‘Brace’ yourself for the Guardian’s latest Hamas-friendly coverage of Gaza

The cruel and inhumane treatment of Palestinians by Palestinian leaders, and the misery they impose upon the population by their strict adherence to an extremist ideology which prioritises the hatred of Jews and Israel over all else, isn't the story the Guardian wants to tell.  To tell such a story would require viewing Palestinians as not just victims, but as moral agents whose decisions impact their society's economic and political outcomes, a story that those in thrall to the facile and reductive victimological explanations for complex problems are loath to tell.   

The word choice by Guardian editors in a headline accompanying a March 29th article – by their Jerusalem correspondent Oliver Holmes – of this weekend’s Gaza border riots is telling:

You typically “brace” for some dangerous incident likely to occur that you’re unable to control, like a hurricane.  But, this is more than just a quibble over one word, as the headline accurately reflects the Guardian’s malfeasance in covering the year of weekly riots as if they’re acts of nature, rather than the result of decisions made by Hamas leaders.

Recall that on March 15th, that weekend’s planned demonstrations were cancelled in order restore calm in the aftermath of 12-hours of violence that included two rockets launched at Tel Aviv, demonstrating would what be obvious to any neutral observer: that Hamas exercises near total control of the strip and can turn the violence on and off at will. As we saw with their brutal crackdown on peaceful economic protests earlier in the month, if Palestinians act in a manner deemed contrary to the government’s interests, its security personnel will swiftly end it.

This is the relevant context by which to view the article’s strap line:

If Hamas leaders had prevented the year long violent demonstrations on the border of a country they’re at war with, then the body count would have consisted of zero killed and zero injured.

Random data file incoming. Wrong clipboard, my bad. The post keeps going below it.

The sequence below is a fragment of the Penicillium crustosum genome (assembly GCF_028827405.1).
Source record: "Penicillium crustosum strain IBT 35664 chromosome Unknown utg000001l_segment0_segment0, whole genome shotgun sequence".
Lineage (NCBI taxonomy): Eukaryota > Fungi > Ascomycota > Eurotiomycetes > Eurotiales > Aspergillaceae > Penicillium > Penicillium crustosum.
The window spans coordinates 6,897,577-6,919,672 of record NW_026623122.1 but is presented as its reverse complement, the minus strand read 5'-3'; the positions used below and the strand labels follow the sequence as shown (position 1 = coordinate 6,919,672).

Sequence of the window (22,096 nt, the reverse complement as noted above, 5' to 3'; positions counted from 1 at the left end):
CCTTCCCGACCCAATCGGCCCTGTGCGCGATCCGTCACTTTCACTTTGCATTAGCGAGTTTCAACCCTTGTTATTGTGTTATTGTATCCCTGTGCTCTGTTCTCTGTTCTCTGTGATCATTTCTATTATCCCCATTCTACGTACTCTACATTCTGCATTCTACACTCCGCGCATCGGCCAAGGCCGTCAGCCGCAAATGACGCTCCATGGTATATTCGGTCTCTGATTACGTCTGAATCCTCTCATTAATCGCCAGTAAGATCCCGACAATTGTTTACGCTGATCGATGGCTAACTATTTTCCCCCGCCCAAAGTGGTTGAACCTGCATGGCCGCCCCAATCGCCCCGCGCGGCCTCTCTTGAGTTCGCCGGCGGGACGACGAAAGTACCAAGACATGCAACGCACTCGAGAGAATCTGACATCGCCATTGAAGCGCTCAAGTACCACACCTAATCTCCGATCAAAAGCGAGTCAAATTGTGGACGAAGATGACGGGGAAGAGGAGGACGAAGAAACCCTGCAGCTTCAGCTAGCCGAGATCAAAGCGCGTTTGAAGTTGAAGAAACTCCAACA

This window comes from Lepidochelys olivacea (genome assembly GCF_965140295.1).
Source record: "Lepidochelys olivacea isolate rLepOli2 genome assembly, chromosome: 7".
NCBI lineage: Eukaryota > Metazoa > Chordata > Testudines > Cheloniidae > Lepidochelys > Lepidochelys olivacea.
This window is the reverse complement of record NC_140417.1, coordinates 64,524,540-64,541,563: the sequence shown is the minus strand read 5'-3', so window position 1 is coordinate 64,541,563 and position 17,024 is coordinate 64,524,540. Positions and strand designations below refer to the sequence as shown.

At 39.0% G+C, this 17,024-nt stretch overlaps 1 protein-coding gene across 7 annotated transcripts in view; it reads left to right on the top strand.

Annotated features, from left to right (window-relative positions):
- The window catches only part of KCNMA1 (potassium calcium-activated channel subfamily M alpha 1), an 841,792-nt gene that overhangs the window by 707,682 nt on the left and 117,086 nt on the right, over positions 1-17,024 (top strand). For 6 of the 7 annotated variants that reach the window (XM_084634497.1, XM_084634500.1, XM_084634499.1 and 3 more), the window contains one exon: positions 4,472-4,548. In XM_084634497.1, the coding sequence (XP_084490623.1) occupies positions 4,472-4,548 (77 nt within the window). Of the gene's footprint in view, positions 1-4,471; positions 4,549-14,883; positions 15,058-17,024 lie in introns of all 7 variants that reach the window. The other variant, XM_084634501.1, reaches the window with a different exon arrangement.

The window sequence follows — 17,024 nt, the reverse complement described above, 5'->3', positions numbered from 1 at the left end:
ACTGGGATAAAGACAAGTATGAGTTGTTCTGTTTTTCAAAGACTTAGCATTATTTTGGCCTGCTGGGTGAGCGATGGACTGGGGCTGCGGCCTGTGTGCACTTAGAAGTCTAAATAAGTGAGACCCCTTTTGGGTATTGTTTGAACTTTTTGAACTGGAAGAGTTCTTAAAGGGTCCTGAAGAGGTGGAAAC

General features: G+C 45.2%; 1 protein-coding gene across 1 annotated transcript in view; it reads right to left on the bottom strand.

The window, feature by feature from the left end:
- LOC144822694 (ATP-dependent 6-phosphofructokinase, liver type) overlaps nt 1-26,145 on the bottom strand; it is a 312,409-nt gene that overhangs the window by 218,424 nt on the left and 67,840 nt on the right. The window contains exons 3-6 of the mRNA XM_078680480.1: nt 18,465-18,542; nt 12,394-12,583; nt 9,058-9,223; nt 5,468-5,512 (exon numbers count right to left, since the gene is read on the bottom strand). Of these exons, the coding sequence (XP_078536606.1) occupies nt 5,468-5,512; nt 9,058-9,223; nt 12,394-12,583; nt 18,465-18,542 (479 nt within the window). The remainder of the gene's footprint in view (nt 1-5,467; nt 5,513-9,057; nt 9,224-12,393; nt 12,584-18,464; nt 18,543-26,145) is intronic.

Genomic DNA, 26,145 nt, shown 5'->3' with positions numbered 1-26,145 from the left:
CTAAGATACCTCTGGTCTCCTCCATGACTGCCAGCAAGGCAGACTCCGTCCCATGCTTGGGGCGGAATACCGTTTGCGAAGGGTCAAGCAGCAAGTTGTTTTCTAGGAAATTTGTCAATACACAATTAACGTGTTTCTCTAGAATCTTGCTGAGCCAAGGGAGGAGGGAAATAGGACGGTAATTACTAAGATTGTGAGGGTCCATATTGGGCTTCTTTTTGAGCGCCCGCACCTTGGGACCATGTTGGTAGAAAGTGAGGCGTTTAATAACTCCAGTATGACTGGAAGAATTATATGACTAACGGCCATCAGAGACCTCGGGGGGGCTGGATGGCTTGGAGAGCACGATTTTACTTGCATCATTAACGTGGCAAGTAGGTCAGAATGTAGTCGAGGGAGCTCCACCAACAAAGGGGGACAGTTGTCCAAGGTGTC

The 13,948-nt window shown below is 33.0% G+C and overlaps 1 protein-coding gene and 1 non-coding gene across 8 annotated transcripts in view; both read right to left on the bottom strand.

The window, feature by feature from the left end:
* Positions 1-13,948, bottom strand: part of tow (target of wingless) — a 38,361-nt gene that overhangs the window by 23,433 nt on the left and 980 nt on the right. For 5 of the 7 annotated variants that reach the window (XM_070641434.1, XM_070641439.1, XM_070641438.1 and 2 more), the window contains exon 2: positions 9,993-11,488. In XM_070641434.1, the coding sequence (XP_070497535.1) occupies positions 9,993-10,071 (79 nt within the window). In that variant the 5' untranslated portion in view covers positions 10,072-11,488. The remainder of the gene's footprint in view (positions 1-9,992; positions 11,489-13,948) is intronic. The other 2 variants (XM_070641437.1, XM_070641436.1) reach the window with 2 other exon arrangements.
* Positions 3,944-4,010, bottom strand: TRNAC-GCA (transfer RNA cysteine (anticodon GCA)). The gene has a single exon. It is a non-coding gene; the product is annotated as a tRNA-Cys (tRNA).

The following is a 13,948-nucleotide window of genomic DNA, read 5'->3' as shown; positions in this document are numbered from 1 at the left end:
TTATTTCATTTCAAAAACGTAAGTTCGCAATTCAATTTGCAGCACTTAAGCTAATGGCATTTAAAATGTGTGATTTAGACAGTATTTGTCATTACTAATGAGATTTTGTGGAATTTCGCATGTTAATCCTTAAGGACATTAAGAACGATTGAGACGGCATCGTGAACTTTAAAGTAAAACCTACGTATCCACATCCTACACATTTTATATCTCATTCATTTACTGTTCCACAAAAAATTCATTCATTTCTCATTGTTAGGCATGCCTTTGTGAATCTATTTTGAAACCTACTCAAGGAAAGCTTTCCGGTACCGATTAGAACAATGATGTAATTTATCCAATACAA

More evidence that the Guardian fails to take Palestinians seriously as agents of their own fate can be found in their assertion, in the same March 29 article, that “The Great March of Return demonstration was launched with aims to lift a blockade that has trapped the enclave’s 2 million residents and to push for recognition of the right of return for Palestinian refugees”.

This not only legitimises the absurd notion that two million Palestinians – 99% of whom aren’t actually refugees – should be allowed to emigrate to Israel, and obfuscates Hamas’s control of the demonstrations. It also fails to acknowledge the simple fact that the blockade, which includes an IDF naval blockade deemed ‘legal’ by the UN, was implemented to stop the flow of arms to Hamas – an internationally recognised terror group which has reigned thousands of rockets on Israeli communities and is (still) committed to the state’s destruction.

The article goes on to uncritically quote Doctors Without Borders (MSF) claiming that Gaza’s health system has been “ruined by more than a decade of Israeli blockades”. But, this is contradicted by the fact that the blockade only impacts military items and dual-use items (putatively civilian goods that can also be used for military purposes), and that there are almost no restrictions on medical supplies or humanitarian aid of any kind.

Another article by Holmes in the Guardian published on the same day cites ‘statistics’ on the year of what he surreally described as the Gaza “protest movement”, including one purporting to demonstrate Israeli cruelty in response to the thousands of Palestinians seriously injured during the riots.  We refuted that claim in the following tweet, citing information we received from COGAT:

The article also provides stats on the number of Palestinians under 18 who were injured or killed during the border riots, yet fails to explore the corollary: that Hamas allows or actively sends children into battle zones to serve as human shields.

However, the cruel and inhumane treatment of Palestinians by Palestinian leaders, and the misery they impose upon the population by virtue of their strict adherence to an extremist ideology which prioritises the hatred of Jews and Israel over all else, isn’t the tale the Guardian wants to tell.  Telling such a story would require viewing Palestinians as not just victims, but as moral agents whose decisions impact their society’s economic and political outcomes, a causal explanation that those in thrall to the facile and reductive victimological explanations for complex problems are loath to tell.   

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